Sunday, January 14, 2007

Perception is the Only Thing that Matters… Depending on How You Look at It

I repeatedly am fascinated by the way people can look at the same object or situation and see entirely different things. At the university, for example, we have an old cliché that always brings a smile to my face: if you have three professors in the room, you'll have at last four different opinions.

The notion of “what you see is what is” comes from the concept of perception. In psychology and the cognitive sciences, perception is the process of acquiring, interpreting, selecting, and organizing sensory information. (And for those deeply interested in perception, you would enjoy looking at those philosophies associated with Phenomenology – the study of structures of consciousness as experienced from the first-person point of view.)

In my recently published pop psych book, Mom and Dad’s Pearls of Wisdom… You Gotta Love ’Em, there is a vignette titled, “Perception.” In it I tell of an experience I had sitting at a biker bar, talking with a woman whose name was Alison. She and I were sitting at an outside table, sipping cold beers in the warm sun, appreciating the variety of motorcycles in the parking lot. To wit, I said to her, “These bikes are so different from each other. And assuming that every bike owner likes how his or her bike looks, I guess there’s a lot of truth to the cliché ‘Beauty is in the eye of the beholder.’”
At that moment, a bike pulled up whose owner announced proudly to some people he knew, “She’s new—just got her last week. Isn’t she beautiful?”
A minute later, a man sitting behind us said to his girlfriend, discreetly yet loud enough for us to hear, “I wouldn’t want that bike if you gave it to me.”
Alison and I heard him but were careful not to acknowledge our awareness of the comment. Then, out of the corner of her mouth, Alison murmured, “I love my father’s Vince Lombardi like quote:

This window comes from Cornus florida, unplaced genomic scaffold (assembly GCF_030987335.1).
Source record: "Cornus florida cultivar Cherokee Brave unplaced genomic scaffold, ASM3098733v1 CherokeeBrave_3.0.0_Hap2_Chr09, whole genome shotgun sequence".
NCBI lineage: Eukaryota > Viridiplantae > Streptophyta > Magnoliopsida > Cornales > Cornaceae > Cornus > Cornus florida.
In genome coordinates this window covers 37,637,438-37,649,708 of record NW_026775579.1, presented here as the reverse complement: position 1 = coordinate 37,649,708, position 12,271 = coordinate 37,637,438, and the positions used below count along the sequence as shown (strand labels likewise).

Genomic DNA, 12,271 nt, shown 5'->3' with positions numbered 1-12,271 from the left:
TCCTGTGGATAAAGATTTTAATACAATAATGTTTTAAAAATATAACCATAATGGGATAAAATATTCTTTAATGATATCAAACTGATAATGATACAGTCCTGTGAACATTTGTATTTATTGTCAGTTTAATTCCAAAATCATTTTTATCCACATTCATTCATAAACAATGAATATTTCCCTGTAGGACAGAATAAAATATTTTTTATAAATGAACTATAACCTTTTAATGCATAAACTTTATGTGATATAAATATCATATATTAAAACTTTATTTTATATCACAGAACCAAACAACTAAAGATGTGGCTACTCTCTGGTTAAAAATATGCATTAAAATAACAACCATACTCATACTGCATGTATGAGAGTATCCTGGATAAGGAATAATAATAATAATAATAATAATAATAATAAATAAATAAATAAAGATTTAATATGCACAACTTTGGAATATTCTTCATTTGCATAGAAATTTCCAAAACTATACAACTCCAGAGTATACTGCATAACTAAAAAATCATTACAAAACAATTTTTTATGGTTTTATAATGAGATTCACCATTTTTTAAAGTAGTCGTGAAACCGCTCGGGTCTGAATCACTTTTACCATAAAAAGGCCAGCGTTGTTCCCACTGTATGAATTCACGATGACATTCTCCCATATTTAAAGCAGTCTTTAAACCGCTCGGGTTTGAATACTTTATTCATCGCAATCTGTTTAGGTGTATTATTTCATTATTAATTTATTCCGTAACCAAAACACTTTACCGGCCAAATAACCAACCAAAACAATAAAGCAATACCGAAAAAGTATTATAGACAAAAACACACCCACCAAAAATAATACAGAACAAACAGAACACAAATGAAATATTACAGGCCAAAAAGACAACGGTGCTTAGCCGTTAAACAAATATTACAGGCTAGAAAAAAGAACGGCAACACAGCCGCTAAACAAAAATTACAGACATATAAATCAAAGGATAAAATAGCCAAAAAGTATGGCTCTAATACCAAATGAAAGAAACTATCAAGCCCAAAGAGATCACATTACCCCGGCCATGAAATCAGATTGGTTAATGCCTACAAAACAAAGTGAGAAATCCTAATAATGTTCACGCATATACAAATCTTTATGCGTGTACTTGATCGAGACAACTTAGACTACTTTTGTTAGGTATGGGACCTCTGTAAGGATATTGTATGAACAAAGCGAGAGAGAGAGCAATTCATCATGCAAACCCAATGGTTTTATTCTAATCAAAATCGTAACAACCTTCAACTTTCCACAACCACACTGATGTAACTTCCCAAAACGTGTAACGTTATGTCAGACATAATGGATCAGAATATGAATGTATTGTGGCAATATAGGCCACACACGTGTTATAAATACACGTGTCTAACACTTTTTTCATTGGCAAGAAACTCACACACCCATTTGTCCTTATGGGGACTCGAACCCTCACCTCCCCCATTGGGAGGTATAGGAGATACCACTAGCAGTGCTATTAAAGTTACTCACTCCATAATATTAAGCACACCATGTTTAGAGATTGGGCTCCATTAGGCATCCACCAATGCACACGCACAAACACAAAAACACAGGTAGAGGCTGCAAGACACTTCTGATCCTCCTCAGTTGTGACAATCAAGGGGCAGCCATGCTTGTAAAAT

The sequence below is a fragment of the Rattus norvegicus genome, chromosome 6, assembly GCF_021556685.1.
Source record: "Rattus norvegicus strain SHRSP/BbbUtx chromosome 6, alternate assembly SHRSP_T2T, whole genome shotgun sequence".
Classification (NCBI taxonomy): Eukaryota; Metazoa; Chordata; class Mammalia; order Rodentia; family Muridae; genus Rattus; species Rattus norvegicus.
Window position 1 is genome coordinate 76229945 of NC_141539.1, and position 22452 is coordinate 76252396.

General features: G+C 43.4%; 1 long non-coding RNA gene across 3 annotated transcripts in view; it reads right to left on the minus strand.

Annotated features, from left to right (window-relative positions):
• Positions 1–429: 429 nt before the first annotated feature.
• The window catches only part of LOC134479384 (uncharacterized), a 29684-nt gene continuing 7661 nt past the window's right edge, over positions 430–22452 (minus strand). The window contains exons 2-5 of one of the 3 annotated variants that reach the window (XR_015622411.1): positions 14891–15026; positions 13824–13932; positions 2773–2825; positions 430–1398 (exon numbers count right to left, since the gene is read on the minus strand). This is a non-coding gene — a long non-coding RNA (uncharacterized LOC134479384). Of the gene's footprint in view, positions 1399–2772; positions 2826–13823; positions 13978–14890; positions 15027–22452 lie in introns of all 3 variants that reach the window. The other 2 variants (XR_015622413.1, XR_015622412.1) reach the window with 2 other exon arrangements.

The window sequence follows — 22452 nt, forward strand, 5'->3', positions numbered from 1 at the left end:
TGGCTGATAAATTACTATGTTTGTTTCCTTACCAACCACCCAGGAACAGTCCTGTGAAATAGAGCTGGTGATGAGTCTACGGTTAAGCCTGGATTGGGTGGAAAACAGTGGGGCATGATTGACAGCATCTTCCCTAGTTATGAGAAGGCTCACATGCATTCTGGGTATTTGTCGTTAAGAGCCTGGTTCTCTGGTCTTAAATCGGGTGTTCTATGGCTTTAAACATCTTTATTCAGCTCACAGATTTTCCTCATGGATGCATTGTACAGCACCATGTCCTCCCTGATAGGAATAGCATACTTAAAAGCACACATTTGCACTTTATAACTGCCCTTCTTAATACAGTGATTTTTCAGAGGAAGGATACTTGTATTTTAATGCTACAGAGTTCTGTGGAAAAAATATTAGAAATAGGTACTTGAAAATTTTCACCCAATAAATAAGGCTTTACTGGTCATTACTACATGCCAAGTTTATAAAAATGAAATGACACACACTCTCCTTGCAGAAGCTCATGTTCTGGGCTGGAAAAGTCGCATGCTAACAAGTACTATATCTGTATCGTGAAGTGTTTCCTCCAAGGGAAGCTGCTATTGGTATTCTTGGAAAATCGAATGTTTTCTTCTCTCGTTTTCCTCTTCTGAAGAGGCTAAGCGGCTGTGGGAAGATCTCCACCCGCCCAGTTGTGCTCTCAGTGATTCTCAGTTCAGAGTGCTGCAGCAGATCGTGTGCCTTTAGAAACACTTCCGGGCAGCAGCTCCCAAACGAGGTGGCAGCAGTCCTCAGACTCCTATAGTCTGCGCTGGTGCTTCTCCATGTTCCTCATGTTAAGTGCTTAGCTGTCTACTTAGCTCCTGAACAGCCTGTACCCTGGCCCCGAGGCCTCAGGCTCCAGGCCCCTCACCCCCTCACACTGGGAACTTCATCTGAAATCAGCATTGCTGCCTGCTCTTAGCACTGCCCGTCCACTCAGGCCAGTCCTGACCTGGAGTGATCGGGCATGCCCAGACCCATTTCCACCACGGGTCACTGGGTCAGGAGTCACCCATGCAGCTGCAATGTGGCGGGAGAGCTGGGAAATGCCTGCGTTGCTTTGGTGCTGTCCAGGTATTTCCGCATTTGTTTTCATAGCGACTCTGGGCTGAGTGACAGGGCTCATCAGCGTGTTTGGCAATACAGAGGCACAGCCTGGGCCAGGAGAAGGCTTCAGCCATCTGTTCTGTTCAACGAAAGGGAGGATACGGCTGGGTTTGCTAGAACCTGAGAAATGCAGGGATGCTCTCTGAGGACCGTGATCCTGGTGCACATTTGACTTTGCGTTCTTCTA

Perception isn’t everything;
it’s the only thing.

So, what do you think of that?

Bill

6 comments:

Anonymous said...

Well, I'll be darned! I suppose my post is rather synchronous with yours this day! (Structures of consciousness as experienced from the first person point of view-- indeed.)

I'm curious, though-- how DID you find my LiveJournal?

"Lucretia" of Lucretiasheart

Dr. Bill Emener said...

Hi Lucretia,
Thanks for the shout. Yes indeed... it frequently appears to me that as human beings we should remember that we are not the center of the universe. There are forces and influences operating in the world other than our own, and it is wise for us to recognize it. (Or -- and I have to say this per my Post -- maybe that's just the way we perceive things we can't see and/or explain?)
Thanks again,
Bill
P.S. I found your blog while surfing in "Technorati".

Cole said...

I once saw part of a show on witnesses and how 'incorrect' their supposed witness testamony could be... how different say 5 people all watching the same thing would remember things. It was extremely interesting. Everyone's POV is definitely colored by everything which makes us who we are. Great post!

Cole

Dr. Bill Emener said...

Hi Nicole,

Thanks for the tremendous compliment and for sharing what you had seen on that show. If I ever have to go through a jury trial (my own that is), I'll be as nervous as a long-tailed cat in a room full of rockers... trust me.

In the psychology field, we explain what you described as "projection" -- people project their experiences (including their beliefs, values, etc.) onto an object and/or into an event.

Thanks again,

Bill

DH said...

Perception isn’t everything;
it’s the only thing.
Yes, so true. The power of perception is incredible. I live by "my perception is my reality". Keeping that in mind...reality is not always as perceived:)

Dr. Bill Emener said...

Hello DH,
Yes, well said. And an individual's perception versus "reality" becomes ever more of an issue if the individual is in anyway impaired. For example, research in the area of alcoholism repeated has shown that "when under the influence" a person's performance actually deteriorates (it gets worse) AND AT THE SAME TIME the individual perceives his or her performance to be improving (getting better).
As I personally interact with people, I try to remain aware of the definite possibility that at any one time there are multiple realities (perceptions).
Thanks,
Bill